Healing Shame That Binds
"Finally, I confessed all my sins to you and stopped trying to hide them. I said to myself, 'I will confess my rebellion to the LORD.' And you forgave me! All my guilt is gone."1
Go to any supermarket where a parent is busy shopping and their child is being obnoxious or feels he or she is being ignored by the parent. Some of the put-down, shame-based criticisms these children receive make your blood curdle.
Listen to the angry tone of voice as the parent blurts out: "You bad boy! If you don't stop your noise, I will take you outside and...." If they are getting this kind of treatment in public, you can imagine what they are receiving at home: "You terrible girl; shame on you; you wicked, bad boy/girl."
When a child receives a continual dose of any shame-based accusations, he eventually believes that that is the kind of person he is and continues to feel this way throughout his adult life unless he gets the help he needs to resolve his damaged self-concept.
Another terribly shame-based group of people are those who have been physically and, especially, sexually abused in childhood or youth. Sex, to many of them, has become a dirty, repulsive thing and because they have sexual feelings, they often feel dirty and ashamed of themselves. This is such a tragedy because they never sinned but were grievously sinned against.
So how do we overcome a shame-based self-concept?
First, continually remind yourself that God loves you just as you are and that He has totally forgiven all your sins that you have confessed to Him. Keep reminding yourself of this—regardless of how you feel. This kind of repetition over time helps re-program your faulty belief system. Many a time when I was feeling shame-based, I said over and over to myself, "God loves and accepts me as I am so I love and accept me as I am." This kind of repetition (with feeling) programs truth (or lies) into our deeper mind and belief system.
Second, realize that we were damaged in damaging relationships and will get healed in healing relationships. So, with God's help, seek out a trusted friend (a skilled counselor if necessary) with whom you can trust your very soul. Little by little start to open up to this person and share all your shame-based feelings and all your failures. This needs to be with a non-judgmental, non-advice-giving-wanting-to-fix-you person. It needs to be someone who knows you fully and accepts you totally. Through their loving acceptance of you just as you are, little by little you learn to love and accept yourself. This does take time.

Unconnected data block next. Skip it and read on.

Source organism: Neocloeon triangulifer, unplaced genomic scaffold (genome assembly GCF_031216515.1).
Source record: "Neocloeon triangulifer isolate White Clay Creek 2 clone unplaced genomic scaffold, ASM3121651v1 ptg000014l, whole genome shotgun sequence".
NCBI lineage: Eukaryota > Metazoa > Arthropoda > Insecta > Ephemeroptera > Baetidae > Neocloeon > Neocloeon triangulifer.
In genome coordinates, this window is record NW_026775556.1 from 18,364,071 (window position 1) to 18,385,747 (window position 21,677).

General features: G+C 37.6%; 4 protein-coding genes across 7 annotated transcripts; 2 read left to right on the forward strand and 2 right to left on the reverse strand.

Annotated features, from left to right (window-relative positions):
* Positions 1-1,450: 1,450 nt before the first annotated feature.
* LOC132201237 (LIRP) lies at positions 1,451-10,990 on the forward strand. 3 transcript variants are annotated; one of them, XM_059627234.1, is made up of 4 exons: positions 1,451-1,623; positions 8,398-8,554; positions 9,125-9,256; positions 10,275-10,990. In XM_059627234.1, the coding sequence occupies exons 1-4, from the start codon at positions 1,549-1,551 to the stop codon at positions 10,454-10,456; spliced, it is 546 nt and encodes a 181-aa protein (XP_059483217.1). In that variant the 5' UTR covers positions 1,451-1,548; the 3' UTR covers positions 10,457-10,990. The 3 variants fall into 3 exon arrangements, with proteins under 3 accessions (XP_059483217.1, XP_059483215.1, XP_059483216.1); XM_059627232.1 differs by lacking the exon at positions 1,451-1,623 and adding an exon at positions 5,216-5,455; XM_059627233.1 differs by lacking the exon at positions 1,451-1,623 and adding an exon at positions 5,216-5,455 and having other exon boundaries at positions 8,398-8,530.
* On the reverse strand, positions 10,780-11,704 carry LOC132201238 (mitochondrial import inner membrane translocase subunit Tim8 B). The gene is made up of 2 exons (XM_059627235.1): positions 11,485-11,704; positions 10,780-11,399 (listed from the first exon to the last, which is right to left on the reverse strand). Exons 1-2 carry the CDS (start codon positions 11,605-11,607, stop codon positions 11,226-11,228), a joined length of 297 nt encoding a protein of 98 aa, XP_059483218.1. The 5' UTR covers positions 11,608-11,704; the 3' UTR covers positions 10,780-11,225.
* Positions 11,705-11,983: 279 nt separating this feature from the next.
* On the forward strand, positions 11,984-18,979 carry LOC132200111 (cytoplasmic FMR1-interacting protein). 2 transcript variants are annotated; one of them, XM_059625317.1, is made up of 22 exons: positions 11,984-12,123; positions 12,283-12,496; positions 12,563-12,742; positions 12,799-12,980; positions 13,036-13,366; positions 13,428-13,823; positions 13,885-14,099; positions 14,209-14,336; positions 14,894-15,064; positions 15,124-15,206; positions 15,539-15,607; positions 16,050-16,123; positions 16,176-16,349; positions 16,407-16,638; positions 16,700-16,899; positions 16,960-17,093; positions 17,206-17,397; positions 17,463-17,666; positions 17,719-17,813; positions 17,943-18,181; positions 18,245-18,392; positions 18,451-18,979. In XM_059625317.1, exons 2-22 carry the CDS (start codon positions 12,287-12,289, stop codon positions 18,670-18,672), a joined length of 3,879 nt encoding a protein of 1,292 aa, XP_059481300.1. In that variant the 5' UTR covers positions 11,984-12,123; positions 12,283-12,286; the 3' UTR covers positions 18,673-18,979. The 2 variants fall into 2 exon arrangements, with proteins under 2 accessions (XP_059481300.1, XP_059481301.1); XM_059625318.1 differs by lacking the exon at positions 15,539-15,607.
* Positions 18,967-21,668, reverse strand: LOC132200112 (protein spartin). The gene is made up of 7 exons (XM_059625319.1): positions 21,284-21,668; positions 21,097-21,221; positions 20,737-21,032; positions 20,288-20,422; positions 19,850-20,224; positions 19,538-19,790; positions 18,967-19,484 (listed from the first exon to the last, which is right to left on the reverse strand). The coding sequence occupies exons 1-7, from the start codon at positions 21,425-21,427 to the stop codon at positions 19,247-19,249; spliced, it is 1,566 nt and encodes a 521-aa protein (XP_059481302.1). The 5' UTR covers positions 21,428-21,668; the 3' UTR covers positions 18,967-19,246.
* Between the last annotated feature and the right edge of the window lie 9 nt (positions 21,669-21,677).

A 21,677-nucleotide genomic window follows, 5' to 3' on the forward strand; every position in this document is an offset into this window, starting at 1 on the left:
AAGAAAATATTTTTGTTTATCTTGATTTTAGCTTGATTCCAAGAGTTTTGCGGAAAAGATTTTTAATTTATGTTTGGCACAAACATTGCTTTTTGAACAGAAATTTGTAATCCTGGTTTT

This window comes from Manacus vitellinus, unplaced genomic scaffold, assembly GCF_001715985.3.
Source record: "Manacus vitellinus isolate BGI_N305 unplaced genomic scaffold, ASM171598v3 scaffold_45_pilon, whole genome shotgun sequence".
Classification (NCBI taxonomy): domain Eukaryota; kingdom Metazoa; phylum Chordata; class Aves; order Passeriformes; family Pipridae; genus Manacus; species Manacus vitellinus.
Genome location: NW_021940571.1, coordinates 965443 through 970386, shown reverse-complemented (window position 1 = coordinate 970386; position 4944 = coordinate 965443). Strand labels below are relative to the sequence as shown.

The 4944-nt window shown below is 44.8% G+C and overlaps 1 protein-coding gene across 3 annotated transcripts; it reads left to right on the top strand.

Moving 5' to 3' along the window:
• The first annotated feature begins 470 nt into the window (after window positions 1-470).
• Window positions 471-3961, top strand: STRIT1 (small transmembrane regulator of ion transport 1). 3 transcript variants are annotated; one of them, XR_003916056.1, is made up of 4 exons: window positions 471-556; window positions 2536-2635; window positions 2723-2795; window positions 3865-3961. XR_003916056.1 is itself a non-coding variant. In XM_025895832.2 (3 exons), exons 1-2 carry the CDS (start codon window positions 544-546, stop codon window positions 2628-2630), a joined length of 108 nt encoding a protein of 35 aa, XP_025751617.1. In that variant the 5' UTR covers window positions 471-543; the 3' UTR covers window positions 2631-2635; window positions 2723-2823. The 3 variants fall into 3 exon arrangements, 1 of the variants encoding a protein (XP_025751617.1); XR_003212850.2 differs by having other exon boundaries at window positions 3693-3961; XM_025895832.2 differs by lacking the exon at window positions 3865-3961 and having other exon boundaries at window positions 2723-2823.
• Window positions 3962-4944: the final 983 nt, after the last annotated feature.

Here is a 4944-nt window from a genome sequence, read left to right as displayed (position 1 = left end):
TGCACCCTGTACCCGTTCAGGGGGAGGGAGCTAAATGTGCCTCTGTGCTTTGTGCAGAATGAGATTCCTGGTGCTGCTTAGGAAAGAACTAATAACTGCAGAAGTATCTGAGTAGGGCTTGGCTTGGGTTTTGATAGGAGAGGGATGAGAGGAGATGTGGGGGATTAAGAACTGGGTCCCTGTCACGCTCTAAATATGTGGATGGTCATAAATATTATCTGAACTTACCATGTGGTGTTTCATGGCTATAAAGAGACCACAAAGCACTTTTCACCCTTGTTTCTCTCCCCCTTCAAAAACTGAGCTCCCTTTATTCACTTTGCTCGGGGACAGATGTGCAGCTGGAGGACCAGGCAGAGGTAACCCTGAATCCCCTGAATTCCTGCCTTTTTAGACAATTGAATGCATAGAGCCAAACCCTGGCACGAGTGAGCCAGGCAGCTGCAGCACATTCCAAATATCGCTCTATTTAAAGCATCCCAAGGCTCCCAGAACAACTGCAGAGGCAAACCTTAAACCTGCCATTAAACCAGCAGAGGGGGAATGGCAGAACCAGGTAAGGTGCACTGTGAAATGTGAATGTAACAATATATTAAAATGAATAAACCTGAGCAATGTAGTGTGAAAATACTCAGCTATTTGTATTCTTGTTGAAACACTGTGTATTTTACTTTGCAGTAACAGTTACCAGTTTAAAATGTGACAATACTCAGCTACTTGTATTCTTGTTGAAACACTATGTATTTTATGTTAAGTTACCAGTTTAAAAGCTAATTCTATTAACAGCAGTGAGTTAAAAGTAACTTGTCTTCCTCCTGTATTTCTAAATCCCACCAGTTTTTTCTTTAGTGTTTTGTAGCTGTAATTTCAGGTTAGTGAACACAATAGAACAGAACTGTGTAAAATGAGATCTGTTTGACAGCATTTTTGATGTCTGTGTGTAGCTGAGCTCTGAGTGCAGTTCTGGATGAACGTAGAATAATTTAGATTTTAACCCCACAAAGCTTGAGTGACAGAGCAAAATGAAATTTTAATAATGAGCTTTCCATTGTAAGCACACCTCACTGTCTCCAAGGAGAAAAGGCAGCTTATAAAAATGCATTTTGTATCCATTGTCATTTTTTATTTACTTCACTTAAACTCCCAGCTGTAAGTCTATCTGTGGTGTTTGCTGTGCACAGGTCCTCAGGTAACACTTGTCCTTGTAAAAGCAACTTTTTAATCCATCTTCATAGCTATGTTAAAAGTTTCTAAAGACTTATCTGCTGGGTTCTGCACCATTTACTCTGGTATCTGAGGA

I know this can be threatening because many of us feel that if we are known for who we truly are, we won't be liked, let alone loved. But this is a false belief. The fact is we can only be loved to the degree that we are known. But again, it is very important that we never open up to a shame-based, judgmental, unsolicited-advice-giving person.
Third, realize, too, that love is a feeling to be learned. When we are born, we have the capacity to love, but how to love is learned. If we grow up in an angry environment, we will learn to be angry or, if in a fearful environment, we will learn to be fearful. But if we grow up in a loving environment, we will learn to be loving. We love by first being loved. Unfortunately, what we didn't receive as a child, we need to receive now. That's the way God created us and He doesn't go against His own design.
As the Bible says, "We love God because He first loved us." The same principle applies to people—we love others because someone needs to first love us." And, as already noted, as we open up and are totally honest to a safe, non-judgmental loving person, little by little we learn to love ourselves in a healthy sense. This then frees us to work on overcoming our failures. As long as we hide our sins and faults, we are never free to resolve them.
Remember the words of David who sinned grievously: "Finally, I confessed all my sins to You and stopped trying to hide them. I said to myself, 'I will confess my rebellion to the LORD.' And You forgave me! All my guilt is gone."2
We too can find the same freedom from guilt, false-guilt, and shame.
Suggested prayer: "Dear God, thank You again that You know me exactly as I am inside and out, and still love me. Lead me to the help I need so I can learn to love and accept myself the way You love me, and be free from all my guilt—both real and false—and shame. Thank You for hearing and answering my prayer. Gratefully, in Jesus's name, amen."
1. Psalm 32:5 (NLT).
All articles on this website are written by
Richard (Dick) Innes unless otherwise stated.